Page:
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The Senate meets before legislative session ends sine die, Thursday, June 6, 2019, at the Louisiana State Capitol in Baton Rouge, La.

The contest for governor is this fall’s big show, but this is also a good election season for voters to spend some considering the downballot races. Gov. John Bel Edwards may or may not return to the Capitol in January, but this much is certain: the Legislature that convenes in 2020 will look very different from the last one.

Blame the coming disruption on several factors, including legislator fatigue from having suffered through 11 regular and special sessions in four years. But more than anything, blame it on the legislative term limits.

According to the constitutional amendment approved in 1995, everyone in the House and Senate got to run for three four-year terms, starting then. Twelve years later, in 2007, came the first big displacement, with many senators termed out and quite a few representatives who were forced from their seats moving over to the Senate. Now, 12 years after that, the second wave is about to hit.

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That translates into 31 of 105 current House members ineligible to run for reelection, along with 16 of 39 senators. The list of politicians heading home features some of the Legislature’s most prominent figures, including Senate President John Alario and House Speaker Taylor Barras. Joining them are still more who chose not to return. So voters across the state will get the chance to choose an awful lot of new legislators to serve the next four years.

Some of these elections promise to be barnburners featuring more than one well-known name. In Baton Rouge alone, state Rep. Pat Smith will battle former U.S. Rep. Cleo Fields for one Senate seat, and state Reps. Franklin Foil and Stephen Carter will compete for another. There will also be larger subplots, including a concerted effort by the group Emerge Louisiana to elect more Democratic women to a Legislature that trails most of the nation in female representation.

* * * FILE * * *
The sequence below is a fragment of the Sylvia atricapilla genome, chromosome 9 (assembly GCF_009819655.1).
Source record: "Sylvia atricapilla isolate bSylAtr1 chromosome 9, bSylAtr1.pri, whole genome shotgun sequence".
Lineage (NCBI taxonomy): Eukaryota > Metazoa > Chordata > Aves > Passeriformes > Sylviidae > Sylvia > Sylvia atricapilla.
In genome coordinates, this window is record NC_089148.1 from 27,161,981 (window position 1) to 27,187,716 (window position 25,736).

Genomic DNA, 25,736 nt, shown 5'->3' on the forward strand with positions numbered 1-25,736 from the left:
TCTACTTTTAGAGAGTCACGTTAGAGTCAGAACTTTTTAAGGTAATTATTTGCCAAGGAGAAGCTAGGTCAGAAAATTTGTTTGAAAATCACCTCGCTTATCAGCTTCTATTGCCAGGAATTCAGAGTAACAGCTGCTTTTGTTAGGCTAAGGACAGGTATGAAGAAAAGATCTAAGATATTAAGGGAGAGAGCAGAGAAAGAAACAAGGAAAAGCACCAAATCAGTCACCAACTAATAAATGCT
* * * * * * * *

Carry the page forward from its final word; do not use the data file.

But this isn’t just about personality or gender politics. The next Legislature will have a loud say in some important issues facing Louisiana. It will decide whether teachers should get another pay raise, and whether more money should go to early childhood education. It will determine whether Edwards, should he win reelection, can finally raise the state minimum wage. It could tackle long-running challenges such as tax reform and infrastructure funding, and finally allow sports betting to come to Louisiana. Following the 2020 Census, it will draw new district lines that will help determine who gets elected for a decade to come.

Term limits have plenty of downsides, including the loss of institutional knowledge, but they also offer voters a chance to really consider which direction they want their government to go. The Oct. 12 election could be a rare opportunity to put their priorities into action — as long as they’re willing to learn enough to treat it that way.

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